On to Round Two of December’s ‘Cookery Calendar Challenge‘. I can see the obvious flaw in that statement – yes it is January, but Christmas happened and so I ran out of time. In actual fact, I cooked this on New Year’s Eve, so I can probably still legitimately claim to have fulfilled the challenge – the problem was, what with having mates here to stay, Prosecco may have been taken and we’d eaten it all before I even thought of getting out the camera.
On the upside, this salmon dish from Rachel Allen’s ‘Recipes from my Mother’ was absolutely delicious and so ridiculously easy that we’ve eaten it again since, even though we are only a week further on. I’ve even managed to make it look quite nice for the photo, which is an improvement – perhaps 2018 will be the year I conquer this photography lark a little more.
January in Cornwall got off to an unusually cold start – we are usually basking in mild double-digit temperatures down here in Britain’s southerly extreme, so it was a surprise to find these beautiful ice patterns on our (usually completely plain) glass roof a couple of days ago:
Apparently these ‘ice flowers’ are due to very cold air outside coupled with humidity inside, and are shaped by imperfections in the glass. That’s according to the Royal Meteorological Society anyway.
Back to the matter in hand. Of course, I tweaked Rachel’s recipe a little – you are probably quite justifiably thinking ‘for the love of God woman, can you not just leave other people’s recipes alone,’ but I do have good reasons. Firstly, the original recipe calls for the salmon to be pan-fried, which I dismissed on two counts: I hate the smell of fried fish in my house and the farmed salmon we get here is fatty enough without being fried. Probably Rachel is used to the kind of Icelandic salmon that has the pec muscles of Usain Bolt, but mine was a more sedentary character, which had spent its life in the salmon equivalent of Champneys – drifting about in a sea loch in West Scotland.
I’ve therefore given the recipe as I cooked it, but if you aren’t putting the oven on for anything else, of course feel free to either pan fry, griddle or grill the fish.
The second tweak was not of my choosing, merely indicative that we are at the very end of Britain’s grocery supply chain down here in Cornwall – Rachel’s recipe calls for fennel fronds, but the few fennel bulbs I managed to run to ground had all been given severe haircuts and were frond-less, poor things. I used dill instead, which is clearly not the same thing, but goes very well with fish and does have the same sort of aniseed notes as the fennel.
I probably ought to fess up to a third tweak: I seasoned the salmon fillets with one of the fabulous Cornish sea salt mixtures that arrived in my Christmas stocking. This particular one is a mix of pepper, seaweed and Cornish sea salt flakes – it adds a unique flavour to pretty much everything and is particularly good with fish. But you can just season with ordinary salt and pepper, of course. I also threw in a pinch of chilli flakes, because these types of punchy flavours pretty much always benefit from a little extra heat – leave it out if you want to be more subtle.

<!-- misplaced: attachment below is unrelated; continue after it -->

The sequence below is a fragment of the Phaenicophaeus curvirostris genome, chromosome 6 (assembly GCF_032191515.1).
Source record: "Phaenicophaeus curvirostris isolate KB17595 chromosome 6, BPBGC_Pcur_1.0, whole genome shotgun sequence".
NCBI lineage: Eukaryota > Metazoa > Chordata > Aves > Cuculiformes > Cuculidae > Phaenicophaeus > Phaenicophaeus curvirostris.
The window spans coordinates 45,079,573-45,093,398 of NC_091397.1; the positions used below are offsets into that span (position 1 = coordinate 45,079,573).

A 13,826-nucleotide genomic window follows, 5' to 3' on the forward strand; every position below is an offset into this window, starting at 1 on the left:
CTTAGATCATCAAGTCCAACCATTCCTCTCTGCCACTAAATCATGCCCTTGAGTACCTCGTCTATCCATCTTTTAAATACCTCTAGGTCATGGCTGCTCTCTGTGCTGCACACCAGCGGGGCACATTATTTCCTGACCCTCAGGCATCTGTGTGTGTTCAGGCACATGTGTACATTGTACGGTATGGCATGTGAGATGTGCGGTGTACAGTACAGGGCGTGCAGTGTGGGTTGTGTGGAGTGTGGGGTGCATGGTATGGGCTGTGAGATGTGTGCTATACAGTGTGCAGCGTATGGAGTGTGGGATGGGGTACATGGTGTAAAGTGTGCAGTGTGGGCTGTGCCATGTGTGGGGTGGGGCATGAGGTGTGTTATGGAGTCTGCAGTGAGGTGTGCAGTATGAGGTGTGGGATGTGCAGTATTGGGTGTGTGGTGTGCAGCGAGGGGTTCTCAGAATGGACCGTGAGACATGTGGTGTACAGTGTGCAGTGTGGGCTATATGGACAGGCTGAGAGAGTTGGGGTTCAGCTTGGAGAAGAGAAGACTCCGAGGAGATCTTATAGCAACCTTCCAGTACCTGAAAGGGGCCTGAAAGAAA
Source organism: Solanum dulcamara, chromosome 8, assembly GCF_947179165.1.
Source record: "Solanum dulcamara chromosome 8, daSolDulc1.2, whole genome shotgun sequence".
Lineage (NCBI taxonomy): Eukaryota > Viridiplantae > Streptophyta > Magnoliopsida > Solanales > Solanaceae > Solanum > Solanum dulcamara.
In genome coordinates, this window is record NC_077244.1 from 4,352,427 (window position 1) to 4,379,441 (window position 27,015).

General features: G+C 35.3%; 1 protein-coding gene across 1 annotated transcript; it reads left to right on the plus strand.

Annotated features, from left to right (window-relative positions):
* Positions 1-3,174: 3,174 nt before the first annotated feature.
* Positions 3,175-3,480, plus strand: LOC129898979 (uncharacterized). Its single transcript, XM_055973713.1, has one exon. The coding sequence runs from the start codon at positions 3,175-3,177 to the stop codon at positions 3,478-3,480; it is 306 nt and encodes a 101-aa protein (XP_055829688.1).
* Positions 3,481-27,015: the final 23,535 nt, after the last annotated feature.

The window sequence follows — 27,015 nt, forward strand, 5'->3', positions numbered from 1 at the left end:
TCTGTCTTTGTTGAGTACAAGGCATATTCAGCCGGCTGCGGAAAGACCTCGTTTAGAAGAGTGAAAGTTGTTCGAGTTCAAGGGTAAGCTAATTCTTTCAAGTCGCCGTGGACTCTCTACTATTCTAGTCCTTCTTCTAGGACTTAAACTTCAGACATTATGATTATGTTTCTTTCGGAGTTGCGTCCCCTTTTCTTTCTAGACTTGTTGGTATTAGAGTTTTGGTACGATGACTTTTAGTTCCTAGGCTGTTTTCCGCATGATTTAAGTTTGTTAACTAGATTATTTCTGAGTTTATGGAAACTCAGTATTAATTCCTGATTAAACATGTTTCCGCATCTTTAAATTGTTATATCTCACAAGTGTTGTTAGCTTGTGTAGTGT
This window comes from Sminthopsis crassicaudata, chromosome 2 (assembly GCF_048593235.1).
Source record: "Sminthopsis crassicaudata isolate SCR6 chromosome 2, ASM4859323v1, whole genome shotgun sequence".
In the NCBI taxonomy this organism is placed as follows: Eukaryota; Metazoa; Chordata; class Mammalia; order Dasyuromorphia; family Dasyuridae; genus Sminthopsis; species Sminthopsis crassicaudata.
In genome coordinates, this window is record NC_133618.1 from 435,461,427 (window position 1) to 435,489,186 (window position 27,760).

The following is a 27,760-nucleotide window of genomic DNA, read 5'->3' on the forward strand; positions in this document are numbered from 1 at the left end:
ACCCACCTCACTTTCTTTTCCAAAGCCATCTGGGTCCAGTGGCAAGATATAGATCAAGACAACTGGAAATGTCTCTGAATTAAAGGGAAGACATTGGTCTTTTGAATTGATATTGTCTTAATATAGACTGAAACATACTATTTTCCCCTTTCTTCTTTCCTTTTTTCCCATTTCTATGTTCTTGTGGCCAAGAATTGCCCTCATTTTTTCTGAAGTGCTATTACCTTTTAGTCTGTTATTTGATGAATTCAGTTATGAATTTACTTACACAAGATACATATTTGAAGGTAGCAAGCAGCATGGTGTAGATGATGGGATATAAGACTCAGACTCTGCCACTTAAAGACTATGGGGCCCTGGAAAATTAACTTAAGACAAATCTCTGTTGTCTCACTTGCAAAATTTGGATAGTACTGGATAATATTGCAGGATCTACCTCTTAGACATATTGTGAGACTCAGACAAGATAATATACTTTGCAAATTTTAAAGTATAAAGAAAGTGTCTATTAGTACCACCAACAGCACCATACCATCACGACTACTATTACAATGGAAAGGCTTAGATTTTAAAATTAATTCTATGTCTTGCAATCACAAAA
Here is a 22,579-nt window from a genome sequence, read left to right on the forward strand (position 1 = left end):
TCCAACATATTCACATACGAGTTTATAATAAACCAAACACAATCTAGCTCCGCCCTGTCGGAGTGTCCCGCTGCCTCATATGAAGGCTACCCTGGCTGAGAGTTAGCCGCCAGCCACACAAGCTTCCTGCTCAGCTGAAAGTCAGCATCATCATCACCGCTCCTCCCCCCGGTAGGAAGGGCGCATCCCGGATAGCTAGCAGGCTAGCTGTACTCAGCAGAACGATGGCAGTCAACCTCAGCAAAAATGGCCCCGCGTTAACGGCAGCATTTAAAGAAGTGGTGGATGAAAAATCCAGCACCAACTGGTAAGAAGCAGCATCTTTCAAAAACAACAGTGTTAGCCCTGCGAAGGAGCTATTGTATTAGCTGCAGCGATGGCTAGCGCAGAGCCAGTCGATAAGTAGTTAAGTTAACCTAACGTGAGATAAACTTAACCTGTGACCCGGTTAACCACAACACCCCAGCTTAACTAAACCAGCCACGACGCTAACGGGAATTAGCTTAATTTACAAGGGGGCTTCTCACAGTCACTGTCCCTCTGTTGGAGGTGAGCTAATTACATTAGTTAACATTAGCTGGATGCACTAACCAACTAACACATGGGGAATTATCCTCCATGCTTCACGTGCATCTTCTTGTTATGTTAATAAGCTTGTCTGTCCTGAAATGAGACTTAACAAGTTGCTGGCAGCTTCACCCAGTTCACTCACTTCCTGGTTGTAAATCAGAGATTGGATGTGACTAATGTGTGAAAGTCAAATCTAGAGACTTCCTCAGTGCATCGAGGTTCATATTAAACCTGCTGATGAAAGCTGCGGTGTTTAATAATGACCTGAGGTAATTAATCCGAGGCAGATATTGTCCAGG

This is one of those useful recipes that you can very easily scale up or down, though I would highly recommend making enough of the butter for at least two goes – it will be very happy in the freezer for a few weeks, as the butter protects the herbs from the ice. Do let the butter come up to room temperature before serving though – the fish doesn’t hold heat like a steak, so the butter needs to be soft rather than chilled.
Even if you are not normally a lover of capers (I’m not), do give this a go – they just add a very savoury and sharp punch, which goes so well with the salmon.
Fillet of salmon with capers, fennel (dill) and Dijon butter
4 salmon fillets
Salt & freshly-ground black pepper
A little olive oil for brushing
For the butter:
50g softened butter
2 teaspoons Dijon mustard
1 heaped tablespoon capers, chopped
1 tablespoon chopped fennel fronds or dill
A pinch of chilli flakes (optional)
Pre-heat the oven to 180°C.
Put all the ingredients for the butter into a small bowl and mix with until well combined. Set aside while you cook the fish (do not chill).
Line a small roasting tray with non-stick baking paper and lay the salmon fillets on top. Brush lightly with a little oil (just enough so that the salt and pepper will stick) and then season generously with salt and freshly-ground pepper.
Bake in the oven for 20 minutes.
Transfer the salmon fillets to plates and place a couple of teaspoons of the herb butter onto each fillet. Serve immediately.